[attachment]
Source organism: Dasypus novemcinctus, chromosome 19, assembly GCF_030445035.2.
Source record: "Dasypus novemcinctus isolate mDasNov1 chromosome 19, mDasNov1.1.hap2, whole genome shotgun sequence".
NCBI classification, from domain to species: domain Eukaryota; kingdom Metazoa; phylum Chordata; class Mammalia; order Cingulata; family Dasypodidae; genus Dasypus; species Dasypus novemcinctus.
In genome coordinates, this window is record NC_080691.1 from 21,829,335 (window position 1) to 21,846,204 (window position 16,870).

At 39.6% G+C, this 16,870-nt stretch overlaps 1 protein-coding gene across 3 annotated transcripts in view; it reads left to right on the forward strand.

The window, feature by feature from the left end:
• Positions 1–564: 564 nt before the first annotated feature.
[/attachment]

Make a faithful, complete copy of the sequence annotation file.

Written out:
Source organism: Dasypus novemcinctus, chromosome 19, assembly GCF_030445035.2.
Source record: "Dasypus novemcinctus isolate mDasNov1 chromosome 19, mDasNov1.1.hap2, whole genome shotgun sequence".
NCBI classification, from domain to species: domain Eukaryota; kingdom Metazoa; phylum Chordata; class Mammalia; order Cingulata; family Dasypodidae; genus Dasypus; species Dasypus novemcinctus.
In genome coordinates, this window is record NC_080691.1 from 21,829,335 (window position 1) to 21,846,204 (window position 16,870).

At 39.6% G+C, this 16,870-nt stretch overlaps 1 protein-coding gene across 3 annotated transcripts in view; it reads left to right on the forward strand.

The window, feature by feature from the left end:
• Positions 1–564: 564 nt before the first annotated feature.